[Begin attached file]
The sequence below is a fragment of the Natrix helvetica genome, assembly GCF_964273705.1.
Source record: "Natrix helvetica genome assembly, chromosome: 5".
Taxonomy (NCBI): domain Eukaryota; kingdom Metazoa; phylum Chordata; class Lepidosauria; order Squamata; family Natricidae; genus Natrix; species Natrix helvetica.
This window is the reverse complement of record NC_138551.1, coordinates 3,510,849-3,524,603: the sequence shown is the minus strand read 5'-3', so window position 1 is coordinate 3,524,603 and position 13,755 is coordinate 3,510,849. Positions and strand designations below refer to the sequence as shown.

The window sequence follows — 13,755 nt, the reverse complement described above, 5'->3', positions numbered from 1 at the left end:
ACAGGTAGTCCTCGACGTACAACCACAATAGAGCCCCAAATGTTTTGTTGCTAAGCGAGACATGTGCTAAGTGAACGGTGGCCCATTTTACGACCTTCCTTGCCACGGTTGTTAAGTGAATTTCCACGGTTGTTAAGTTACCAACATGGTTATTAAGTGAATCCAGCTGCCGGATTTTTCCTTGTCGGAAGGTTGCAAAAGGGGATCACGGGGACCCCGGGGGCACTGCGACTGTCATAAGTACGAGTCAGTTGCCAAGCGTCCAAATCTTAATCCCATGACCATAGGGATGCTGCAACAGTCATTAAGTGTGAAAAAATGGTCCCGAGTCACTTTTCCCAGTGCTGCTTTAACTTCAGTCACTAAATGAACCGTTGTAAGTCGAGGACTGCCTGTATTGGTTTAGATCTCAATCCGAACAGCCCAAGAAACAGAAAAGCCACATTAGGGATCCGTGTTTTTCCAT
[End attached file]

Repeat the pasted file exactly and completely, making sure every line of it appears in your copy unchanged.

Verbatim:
The sequence below is a fragment of the Natrix helvetica genome, assembly GCF_964273705.1.
Source record: "Natrix helvetica genome assembly, chromosome: 5".
Taxonomy (NCBI): domain Eukaryota; kingdom Metazoa; phylum Chordata; class Lepidosauria; order Squamata; family Natricidae; genus Natrix; species Natrix helvetica.
This window is the reverse complement of record NC_138551.1, coordinates 3,510,849-3,524,603: the sequence shown is the minus strand read 5'-3', so window position 1 is coordinate 3,524,603 and position 13,755 is coordinate 3,510,849. Positions and strand designations below refer to the sequence as shown.

The window sequence follows — 13,755 nt, the reverse complement described above, 5'->3', positions numbered from 1 at the left end:
ACAGGTAGTCCTCGACGTACAACCACAATAGAGCCCCAAATGTTTTGTTGCTAAGCGAGACATGTGCTAAGTGAACGGTGGCCCATTTTACGACCTTCCTTGCCACGGTTGTTAAGTGAATTTCCACGGTTGTTAAGTTACCAACATGGTTATTAAGTGAATCCAGCTGCCGGATTTTTCCTTGTCGGAAGGTTGCAAAAGGGGATCACGGGGACCCCGGGGGCACTGCGACTGTCATAAGTACGAGTCAGTTGCCAAGCGTCCAAATCTTAATCCCATGACCATAGGGATGCTGCAACAGTCATTAAGTGTGAAAAAATGGTCCCGAGTCACTTTTCCCAGTGCTGCTTTAACTTCAGTCACTAAATGAACCGTTGTAAGTCGAGGACTGCCTGTATTGGTTTAGATCTCAATCCGAACAGCCCAAGAAACAGAAAAGCCACATTAGGGATCCGTGTTTTTCCAT